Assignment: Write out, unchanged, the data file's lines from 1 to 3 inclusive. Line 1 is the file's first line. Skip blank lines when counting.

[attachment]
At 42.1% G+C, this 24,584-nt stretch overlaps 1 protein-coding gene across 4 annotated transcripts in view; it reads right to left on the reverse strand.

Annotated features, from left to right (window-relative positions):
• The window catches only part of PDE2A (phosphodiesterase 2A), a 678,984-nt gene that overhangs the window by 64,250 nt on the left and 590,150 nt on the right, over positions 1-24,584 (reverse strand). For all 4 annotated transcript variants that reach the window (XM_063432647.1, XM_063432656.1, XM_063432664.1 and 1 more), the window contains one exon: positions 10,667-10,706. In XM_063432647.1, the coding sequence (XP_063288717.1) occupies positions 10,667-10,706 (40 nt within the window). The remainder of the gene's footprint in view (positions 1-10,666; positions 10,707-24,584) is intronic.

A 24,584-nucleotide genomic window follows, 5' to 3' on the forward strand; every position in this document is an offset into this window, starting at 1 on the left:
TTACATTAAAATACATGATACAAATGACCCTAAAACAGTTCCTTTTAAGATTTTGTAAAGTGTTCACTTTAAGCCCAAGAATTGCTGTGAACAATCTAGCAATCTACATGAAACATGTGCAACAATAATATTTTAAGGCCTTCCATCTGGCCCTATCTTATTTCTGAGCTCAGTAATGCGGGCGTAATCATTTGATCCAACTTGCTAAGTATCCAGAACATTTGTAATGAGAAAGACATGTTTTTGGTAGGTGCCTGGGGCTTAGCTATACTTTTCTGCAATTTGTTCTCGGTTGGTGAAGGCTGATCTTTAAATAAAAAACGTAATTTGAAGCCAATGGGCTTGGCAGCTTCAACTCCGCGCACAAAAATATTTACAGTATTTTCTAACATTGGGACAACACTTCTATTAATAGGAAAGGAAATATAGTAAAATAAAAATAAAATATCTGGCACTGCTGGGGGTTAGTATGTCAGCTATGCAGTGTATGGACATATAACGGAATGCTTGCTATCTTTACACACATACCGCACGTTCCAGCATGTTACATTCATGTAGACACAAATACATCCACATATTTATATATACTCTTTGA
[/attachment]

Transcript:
At 42.1% G+C, this 24,584-nt stretch overlaps 1 protein-coding gene across 4 annotated transcripts in view; it reads right to left on the reverse strand.

Annotated features, from left to right (window-relative positions):
• The window catches only part of PDE2A (phosphodiesterase 2A), a 678,984-nt gene that overhangs the window by 64,250 nt on the left and 590,150 nt on the right, over positions 1-24,584 (reverse strand). For all 4 annotated transcript variants that reach the window (XM_063432647.1, XM_063432656.1, XM_063432664.1 and 1 more), the window contains one exon: positions 10,667-10,706. In XM_063432647.1, the coding sequence (XP_063288717.1) occupies positions 10,667-10,706 (40 nt within the window). The remainder of the gene's footprint in view (positions 1-10,666; positions 10,707-24,584) is intronic.